Lithuanian language and
literature survived until today.
Lithuanian literature is represented by Juozas
Antanas Vienuolis ,
Bernardas Brazdžionis ,
Vytautas Mačernis and
Justinas Marcinkevičius .
ARTS AND MUSEUMS
List of museums in Lithuania
Jonas Mekas is
regarded as godfather of American avant-garde cinema
Lithuanian Art Museum was founded in 1933 and is the largest
museum of art conservation and display in Lithuania. Among other
important museums is the
Palanga Amber Museum , where amber pieces
comprise a major part of the collection.
Perhaps the most renowned figure in Lithuania's art community was the
Mikalojus Konstantinas Čiurlionis (1875–1911), an
internationally renowned musician. The
2420 Čiurlionis asteroid ,
identified in 1975, honors his achievements. The M. K. Čiurlionis
National Art Museum , as well as the only military museum in
Vytautas the Great
Vytautas the Great War Museum , are located in Kaunas.
Music of Lithuania
Lithuanian folk music belongs to Baltic music branch which is
connected with neolithic corded ware culture. Two instrument cultures
meet in the areas inhabited by Lithuanians: stringed (kanklių ) and
wind instrument cultures. Lithuanian folk music is archaic, mostly
used for ritual purposes, containing elements of paganism faith. There
are three ancient styles of singing in
Lithuania connected with
ethnographical regions: monophony , heterophony and polyphony . Folk
song genres: Sutartinės, Wedding Songs, War-Historical Time Songs,
Calendar Cycle and Ritual Songs and Work Songs.
Mikalojus Konstantinas Čiurlionis is the most renowned Lithuanian
painter and composer. During his short life he created about 200
pieces of music. His works have had profound influence on modern
Lithuanian culture. His symphonic poems _In the Forest_ (_Miške_) and
_The Sea_ (_Jūra_) were performed only posthumously . Čiurlionis
contributed to symbolism and art nouveau and was representative of the
fin de siècle epoch. He has been considered one of the pioneers of
abstract art in Europe.
Vytautas Miškinis (born 1954) is a professor, composer and choir
director of the famous Lithuanian boys' choir
Ąžuoliukas . He is
very popular in
Lithuania and abroad. He has written over 400 secular
and about 160 religious works.
In Lithuania, choral music is very important.
Vilnius is the only
city with three choirs laureates (Brevis, Jauna Muzika and Chamber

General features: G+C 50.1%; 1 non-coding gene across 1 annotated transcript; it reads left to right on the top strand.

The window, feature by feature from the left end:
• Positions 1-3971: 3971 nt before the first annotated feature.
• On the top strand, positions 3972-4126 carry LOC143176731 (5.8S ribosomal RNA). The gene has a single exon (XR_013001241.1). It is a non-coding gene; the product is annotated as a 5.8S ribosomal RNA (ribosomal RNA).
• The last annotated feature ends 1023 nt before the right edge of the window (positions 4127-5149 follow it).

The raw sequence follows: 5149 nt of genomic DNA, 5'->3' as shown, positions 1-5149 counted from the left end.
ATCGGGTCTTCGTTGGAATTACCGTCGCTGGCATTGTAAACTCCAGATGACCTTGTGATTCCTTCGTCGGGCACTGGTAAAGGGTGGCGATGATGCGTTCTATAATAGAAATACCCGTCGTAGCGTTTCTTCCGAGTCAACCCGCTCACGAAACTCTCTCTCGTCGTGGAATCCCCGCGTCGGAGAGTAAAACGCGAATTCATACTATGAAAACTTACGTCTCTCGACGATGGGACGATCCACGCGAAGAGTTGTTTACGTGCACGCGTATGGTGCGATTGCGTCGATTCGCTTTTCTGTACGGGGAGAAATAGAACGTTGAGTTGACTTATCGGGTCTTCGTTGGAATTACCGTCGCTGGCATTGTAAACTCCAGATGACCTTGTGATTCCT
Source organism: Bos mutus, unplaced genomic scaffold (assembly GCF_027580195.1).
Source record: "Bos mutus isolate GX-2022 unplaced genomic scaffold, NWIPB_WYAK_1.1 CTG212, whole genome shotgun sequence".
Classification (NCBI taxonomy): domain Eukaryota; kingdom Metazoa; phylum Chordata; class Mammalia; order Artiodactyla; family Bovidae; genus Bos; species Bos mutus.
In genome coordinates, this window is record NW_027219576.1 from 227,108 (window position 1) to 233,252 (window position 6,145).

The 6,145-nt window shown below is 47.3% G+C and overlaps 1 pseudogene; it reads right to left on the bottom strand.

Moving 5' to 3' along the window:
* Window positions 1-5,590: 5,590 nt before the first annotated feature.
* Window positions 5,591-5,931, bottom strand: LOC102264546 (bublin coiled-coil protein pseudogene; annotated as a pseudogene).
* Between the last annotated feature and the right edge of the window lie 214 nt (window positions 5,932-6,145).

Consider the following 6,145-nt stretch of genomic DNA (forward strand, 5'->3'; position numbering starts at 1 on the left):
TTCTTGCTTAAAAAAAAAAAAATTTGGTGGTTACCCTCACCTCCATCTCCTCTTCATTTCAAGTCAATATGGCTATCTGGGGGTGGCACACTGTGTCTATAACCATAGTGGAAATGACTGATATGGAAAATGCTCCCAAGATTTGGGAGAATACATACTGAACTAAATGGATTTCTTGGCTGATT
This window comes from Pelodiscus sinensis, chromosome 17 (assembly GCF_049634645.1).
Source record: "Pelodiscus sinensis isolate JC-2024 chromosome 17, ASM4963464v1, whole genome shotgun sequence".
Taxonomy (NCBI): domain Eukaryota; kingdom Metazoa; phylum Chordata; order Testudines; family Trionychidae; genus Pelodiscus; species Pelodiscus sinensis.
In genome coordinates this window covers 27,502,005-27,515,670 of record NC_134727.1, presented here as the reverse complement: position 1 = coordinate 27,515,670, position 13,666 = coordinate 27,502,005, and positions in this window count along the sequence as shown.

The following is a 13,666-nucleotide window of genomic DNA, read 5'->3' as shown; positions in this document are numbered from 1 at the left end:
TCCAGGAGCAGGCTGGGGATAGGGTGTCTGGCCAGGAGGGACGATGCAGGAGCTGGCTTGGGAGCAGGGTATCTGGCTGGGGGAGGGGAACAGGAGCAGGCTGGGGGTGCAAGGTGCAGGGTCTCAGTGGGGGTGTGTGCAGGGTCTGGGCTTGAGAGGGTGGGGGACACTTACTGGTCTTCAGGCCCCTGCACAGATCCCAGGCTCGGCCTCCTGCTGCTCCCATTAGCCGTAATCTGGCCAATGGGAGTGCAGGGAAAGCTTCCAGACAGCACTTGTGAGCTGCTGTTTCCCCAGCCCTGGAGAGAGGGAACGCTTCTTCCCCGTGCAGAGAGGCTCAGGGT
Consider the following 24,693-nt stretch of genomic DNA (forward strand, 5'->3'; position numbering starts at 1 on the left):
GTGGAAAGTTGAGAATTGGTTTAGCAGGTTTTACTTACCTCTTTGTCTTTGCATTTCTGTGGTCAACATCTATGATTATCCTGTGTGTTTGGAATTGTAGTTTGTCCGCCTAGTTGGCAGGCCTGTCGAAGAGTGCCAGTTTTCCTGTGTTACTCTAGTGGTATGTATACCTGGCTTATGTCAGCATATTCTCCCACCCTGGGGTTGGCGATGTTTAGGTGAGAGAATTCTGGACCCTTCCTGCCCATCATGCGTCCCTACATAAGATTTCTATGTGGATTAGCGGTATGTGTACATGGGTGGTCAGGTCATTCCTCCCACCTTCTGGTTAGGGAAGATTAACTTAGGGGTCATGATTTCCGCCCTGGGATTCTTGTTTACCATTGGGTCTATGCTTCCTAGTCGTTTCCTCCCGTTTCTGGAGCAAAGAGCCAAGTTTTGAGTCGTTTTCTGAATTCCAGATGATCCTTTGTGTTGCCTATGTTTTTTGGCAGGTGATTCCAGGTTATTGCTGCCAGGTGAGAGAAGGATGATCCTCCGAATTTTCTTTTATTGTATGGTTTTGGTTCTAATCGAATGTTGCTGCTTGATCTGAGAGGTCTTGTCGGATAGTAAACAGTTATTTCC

Choir of the Conservatoire) at the European Grand Prix for Choral
Singing . There is a long-standing tradition of the Lithuanian Song
and Dance Festival (Dainų Šventė). The first one took place in
Kaunas in 1924. Since 1990, the festival has been organised every four
years and summons roughly 30,000 singers and folk dancers of various
professional levels and age groups from across the country. In 2008,
Lithuanian Song and Dance Festival together with its Latvian and
Estonian versions was inscribed as
UNESCO Masterpiece of the Oral and
Intangible Heritage of Humanity .
Marijonas Mikutavičius is famous for creating unofficial Lithuania
sport anthem "Trys milijonai" (English: Three million).
Lithuanian cuisine _
Cepelinai _, a potato -based
dumpling dish characteristic of
Lithuanian cuisine features the products suited to the cool and moist
northern climate of Lithuania: barley , potatoes , rye , beets ,
greens, berries, and mushrooms are locally grown, and dairy products
are one of its specialties. Since it shares its climate and
agricultural practices with Northern Europe,
Lithuanian cuisine has
some similarities to
Scandinavian cuisine . Nevertheless, it has its
own distinguishing features, which were formed by a variety of
influences during the country's long and difficult history.
Because of their common heritage, Lithuanians, Poles, and Ashkenazi
Jews share many dishes and beverages. Namely, similar versions of:
dumplings (koldūnai, kreplach or pierogi ), doughnuts spurgos or
(pączki), and blynai crêpes (blintzes ). German traditions also
influenced Lithuanian cuisine, introducing pork and potato dishes,
such as potato pudding (kugelis or kugel) and potato sausages